1.2 Acids and Bases
· taste sour,
· are soluble in water
· under go similar chemical reactions.
· It has a pH of less than 7
· taste bitter, are
· soluble in water,
· feel slippery, and
· react with acids.
· It has a pH of more than 7
Substances that are neither acidic nor basic, such as water, are said to be neutral.
pH is a measure of the concentration of hydrogen ions in a solution. (power of Hydrogen
(see pictures as bottom of page)
To identify a substance as an acid, a base, or neutral, an indicator is used.
It changes color according to the type of substance it is put into.
Indicators can be solids, such as litmus paper, or universal indicator (which change color over a wide pH range can identify many different substances and is more precise), or they can be liquids. such as phenol red.
Common indicators include:
· litmus paper / universal indicator paper /
· phenolphthalein / BTB (Bromothymol Blue)
· grape Juice / red cabbage Juice / tea
A universal indicator is used to measure pH.
Red litmus paper will turn blue in the presence of a base. (see bottom of page)
Blue litmus paper will turn red in the presence of an acid,
Neutralization (click to view video)
· Acids and bases react together when they are mixed.
· This type of reaction is called neutralization.
· Both the acid and the base are used up in this type of reaction.
· A salt and water are produced.
· Acid in your stomach has a normal pH of 2.
· This acid helps in the digestion of food and kills off bacteria.
· If you eat too quickly, or are under stress, your stomach produces an excess amount of gastric acid (giving you heartburn).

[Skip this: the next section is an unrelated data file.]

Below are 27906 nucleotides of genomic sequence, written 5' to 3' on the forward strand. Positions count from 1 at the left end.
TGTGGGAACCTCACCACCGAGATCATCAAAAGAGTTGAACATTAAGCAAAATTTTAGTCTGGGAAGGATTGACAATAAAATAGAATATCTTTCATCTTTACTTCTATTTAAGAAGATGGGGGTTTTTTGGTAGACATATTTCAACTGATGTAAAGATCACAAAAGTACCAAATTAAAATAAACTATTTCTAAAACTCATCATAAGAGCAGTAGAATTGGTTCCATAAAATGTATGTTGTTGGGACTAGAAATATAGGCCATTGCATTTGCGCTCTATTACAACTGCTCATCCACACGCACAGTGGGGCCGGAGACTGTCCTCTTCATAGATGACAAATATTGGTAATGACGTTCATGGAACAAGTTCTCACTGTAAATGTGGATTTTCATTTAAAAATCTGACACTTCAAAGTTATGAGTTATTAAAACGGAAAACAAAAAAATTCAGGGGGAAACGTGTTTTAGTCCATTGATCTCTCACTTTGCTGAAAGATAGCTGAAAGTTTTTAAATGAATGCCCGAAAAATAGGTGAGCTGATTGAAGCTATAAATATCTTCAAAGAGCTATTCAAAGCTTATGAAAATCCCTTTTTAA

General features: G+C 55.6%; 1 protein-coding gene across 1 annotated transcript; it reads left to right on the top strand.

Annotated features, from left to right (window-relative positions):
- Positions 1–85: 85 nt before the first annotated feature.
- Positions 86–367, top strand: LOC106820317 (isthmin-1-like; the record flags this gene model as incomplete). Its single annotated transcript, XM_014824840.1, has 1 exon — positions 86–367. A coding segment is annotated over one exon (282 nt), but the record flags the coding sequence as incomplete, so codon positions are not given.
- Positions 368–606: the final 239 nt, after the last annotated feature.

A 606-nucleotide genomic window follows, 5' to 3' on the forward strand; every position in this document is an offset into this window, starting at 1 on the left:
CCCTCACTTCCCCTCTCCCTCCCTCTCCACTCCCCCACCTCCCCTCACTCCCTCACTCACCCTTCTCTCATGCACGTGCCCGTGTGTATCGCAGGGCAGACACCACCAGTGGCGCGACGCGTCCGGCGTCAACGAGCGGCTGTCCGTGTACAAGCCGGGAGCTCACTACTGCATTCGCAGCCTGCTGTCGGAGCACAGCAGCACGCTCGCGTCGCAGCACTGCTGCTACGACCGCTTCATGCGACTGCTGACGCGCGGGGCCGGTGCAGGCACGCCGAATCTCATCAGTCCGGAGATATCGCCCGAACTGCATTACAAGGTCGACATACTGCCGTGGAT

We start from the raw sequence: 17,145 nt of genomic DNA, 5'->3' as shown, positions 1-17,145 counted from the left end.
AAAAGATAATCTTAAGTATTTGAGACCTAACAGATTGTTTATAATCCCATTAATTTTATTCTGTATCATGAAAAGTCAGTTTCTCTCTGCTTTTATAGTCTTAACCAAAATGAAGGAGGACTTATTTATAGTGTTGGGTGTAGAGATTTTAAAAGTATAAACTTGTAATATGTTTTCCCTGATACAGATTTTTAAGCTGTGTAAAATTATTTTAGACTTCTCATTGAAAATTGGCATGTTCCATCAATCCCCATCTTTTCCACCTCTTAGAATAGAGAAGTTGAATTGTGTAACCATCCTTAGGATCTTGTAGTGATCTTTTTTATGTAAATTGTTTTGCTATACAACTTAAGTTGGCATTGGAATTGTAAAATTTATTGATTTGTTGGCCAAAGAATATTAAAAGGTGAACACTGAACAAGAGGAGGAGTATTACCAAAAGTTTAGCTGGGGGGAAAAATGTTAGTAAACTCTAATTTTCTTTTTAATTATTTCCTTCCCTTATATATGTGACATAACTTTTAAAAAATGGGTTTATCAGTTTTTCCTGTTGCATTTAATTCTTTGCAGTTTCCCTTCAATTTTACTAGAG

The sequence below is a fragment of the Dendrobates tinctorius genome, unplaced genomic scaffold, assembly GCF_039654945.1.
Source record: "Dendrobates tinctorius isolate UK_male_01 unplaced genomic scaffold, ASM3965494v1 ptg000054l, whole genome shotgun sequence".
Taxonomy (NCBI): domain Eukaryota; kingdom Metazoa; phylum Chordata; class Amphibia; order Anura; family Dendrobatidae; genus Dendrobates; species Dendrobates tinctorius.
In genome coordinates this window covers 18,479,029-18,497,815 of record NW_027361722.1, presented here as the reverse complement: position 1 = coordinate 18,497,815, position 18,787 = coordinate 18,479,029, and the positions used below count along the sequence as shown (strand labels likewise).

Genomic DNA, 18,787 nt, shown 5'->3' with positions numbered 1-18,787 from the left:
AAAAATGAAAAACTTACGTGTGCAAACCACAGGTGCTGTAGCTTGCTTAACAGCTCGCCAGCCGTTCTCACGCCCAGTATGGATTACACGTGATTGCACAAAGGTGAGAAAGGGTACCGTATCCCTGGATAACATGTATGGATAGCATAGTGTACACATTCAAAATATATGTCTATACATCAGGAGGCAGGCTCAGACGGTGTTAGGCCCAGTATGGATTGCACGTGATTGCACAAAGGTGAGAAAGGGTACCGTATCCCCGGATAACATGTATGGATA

To neutralize the excess acid, an antacid tablet is swallowed. This antacid is a mild base. (eg. Tums, Rolaids, Milk of Magnesia, Pepto Bismal)
Hydrochloric Acid + Sodium Hydroxide ----> Sodium Chloride + Water
HCl + NaOH ---> NaCl + H2O
Neutralizing The Effects Of Acid Rain
· Rainwater is naturally slightly acidic.
· When this water combines with chemicals in the atmosphere such as sulfur dioxide or nitrogen dioxide, the effect results in Acid Rain (with a pH as low as 3 - in some parts of Canada).
· This can have devastating effects on living organisms.
· To neutralize this acid rain, lime (calcium hydroxide - which is a base) is added to lakes.
Calcium Hydroxide + Sulfuric Acid ---> Calcium Sulfate + Water
Ca(OH)2 + H2SO4 --->CaSO4 + H2O
· This is not necessary in Alberta because the mountains contain rich deposits of limestone, making the water naturally basic.
· When the acid rain falls, it is neutralized almost immediately.